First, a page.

CI system maintainability

Friedrich W. H. Kossebau kossebau at
Thu Mar 28 17:27:42 GMT 2019

Thanks for reply. More below:

Am Donnerstag, 28. März 2019, 16:56:33 CET schrieb laurent Montel:
> Le jeudi 28 mars 2019, 16:11:12 CET Friedrich W. H. Kossebau a écrit :
> > Hi Laurent,
> > 
> > Am Donnerstag, 28. März 2019, 14:33:59 CET schrieb laurent Montel:
> > > For example I works all days on kde (pim or other) when I wake up, or 
> > > noon after my lunch or the evening, I will not wait several days for a
> > > review because nobody has time to do it.
> > > 
> > > (For example I make ~ 15 commits by days on pim/ruqola/framework, I
> > > don't
> > > want to wait several days/weeks until someone wants to review my 
> > 
> > Something might be lost in translation here, do you think, because you
> > work
> > daily on code of KDE projects, and other people (so potential reviewers)
> > do
> > not, this is an argument to do instant pushes of unreviewed commits?
> I maintain pim* from several years, I fix bugs, I improve apps, I fix all
> bugs that I put in my code, so for this one I consider that I can commit
> without review them (as other guys on other project that they maintain).
> For framework I mainly use phabricator.

I was thinking of projects where there are multiple persons contributing/
maintaining, like Frameworks.

So for projects where you are the only person who has any real insight, 
indeed I agree to pushing directly, as I do that as well :)

Because IMHO the costs for having to hope & wait for somebody else to do a 
"review", where one then spends lots of time rather explaining things to 
someone, who is not really into the project and also never might be, is not 
anywhere worth the time one could have otherwise invested in fixing other 
existing bugs or adding new features or improving code quality.

If people want to get into a project, doing own patches or just watching the 
commits and asking normally on irc or by email about the architecture should 
work good enough. Abusing reviews for teaching about some project would annoy 
me at least, usually the patch is to fix some annoying bug or add a wanted 
feature, so it should get in as early as possible.

> > Not sure where this is from, but often I have seen an unwritten policy
> > applied where people for a patch uploaded for review after one week of no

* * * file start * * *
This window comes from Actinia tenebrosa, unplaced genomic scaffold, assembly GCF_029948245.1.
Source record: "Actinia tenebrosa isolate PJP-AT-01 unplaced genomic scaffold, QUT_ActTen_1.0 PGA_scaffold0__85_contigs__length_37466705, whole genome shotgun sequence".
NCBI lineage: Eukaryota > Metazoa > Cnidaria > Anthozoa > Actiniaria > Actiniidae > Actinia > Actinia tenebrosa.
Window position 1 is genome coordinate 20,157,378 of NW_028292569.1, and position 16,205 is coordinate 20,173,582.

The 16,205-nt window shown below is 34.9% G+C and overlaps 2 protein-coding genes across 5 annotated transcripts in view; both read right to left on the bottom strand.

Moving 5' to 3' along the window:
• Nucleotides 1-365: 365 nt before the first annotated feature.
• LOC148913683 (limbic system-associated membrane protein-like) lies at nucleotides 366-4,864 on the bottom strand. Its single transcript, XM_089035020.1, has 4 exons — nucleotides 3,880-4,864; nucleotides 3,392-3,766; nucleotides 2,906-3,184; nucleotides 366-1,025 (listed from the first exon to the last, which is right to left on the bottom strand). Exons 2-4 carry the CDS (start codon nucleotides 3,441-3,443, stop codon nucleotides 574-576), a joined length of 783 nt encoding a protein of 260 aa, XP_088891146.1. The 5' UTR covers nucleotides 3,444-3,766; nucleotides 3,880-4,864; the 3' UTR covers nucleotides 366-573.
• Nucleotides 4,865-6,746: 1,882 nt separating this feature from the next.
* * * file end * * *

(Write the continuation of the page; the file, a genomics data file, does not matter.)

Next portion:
> > response add a ping and then wait another week, before finally pushing 
> > change. To me this seems a fair and reasonable policy, only ignores 
> > who are on vacation for some more weeks or otherwise inactive, but I have
> > not seen that ever been a real issue.
> 2 weeks for a commit, for me it's too long.
> I understand why people can be demotivated when they must wait long time
> until having an answer.

Well, 2 weeks is the time-out, only reached in worst case. Ideally people 
give some feedback before, which often enough happens. And indeed one also 
has to hunt people down to get a review, like at meetings or in chat (or 
trade review work with each other :) ). But isn't this the same also at work-
work, unless there is a dedicated review team which needs to react by itself? 
Co-operating on something needs social interaction after all. 

> > Given the actual purpose of this thread, I would be more curious how you
> > have CI integrated in your workflow?
> CI: sometime I look at it, sometime not, sometime some guys informs me that
> it's broken (I remember that Luca told me some days ago that a package
> didn't compile, so I fixed it).
> Sometime my code compiles on local so for me it's ok but it's just that I
> forgot to trash my builddir.

So you do not go on yourself to and check yourself? Does #kde-
pim have a bot reporting build failures?

For what I can tell e.g. for KDevelop, personally I rely on the bot on 
#kdevelop  reporting the CI state/build results, as I only look at emails 
rather once a day, while the chat channel is more real-time, and one also can 
immediately talk to peers about why some build now fails, as well as 
coordinate who will fix that.

> > And where things could be improved, to
> > prevent the current state of unhappiness for people who care about CI 
> > more? Given you said you work daily on KDE projects, it seems that the
> > brokeness of those projects on the KDE CI has slipped your attention. So
> > how does this happen, and how could this be prevented, other than people
> > having to hunt you down on irc and tell you :)
> I think that Luca idea to send an email directly to the people which breaks
> code when it breaks from several commit is a good idea.

Noted. Personally I would also fancy that over the generic mass emailing, 
where most of the time it was somebody else breaking stuff, so they should 
care. Given the time-offset due to build times it is also unclear who broke 
things, given the email is not easy to parse, and one might already be off 
again to other things in life.

Question is: when would you read the email, and how quick would you react?

One could say, Ben has had to simulate such a email bot already a few times, 
and seems that worked to some degree (and I do not want to say we respect Ben 
as much as we would respect a bot sending such email, hm, how do I get out of 
this logic... ;) )


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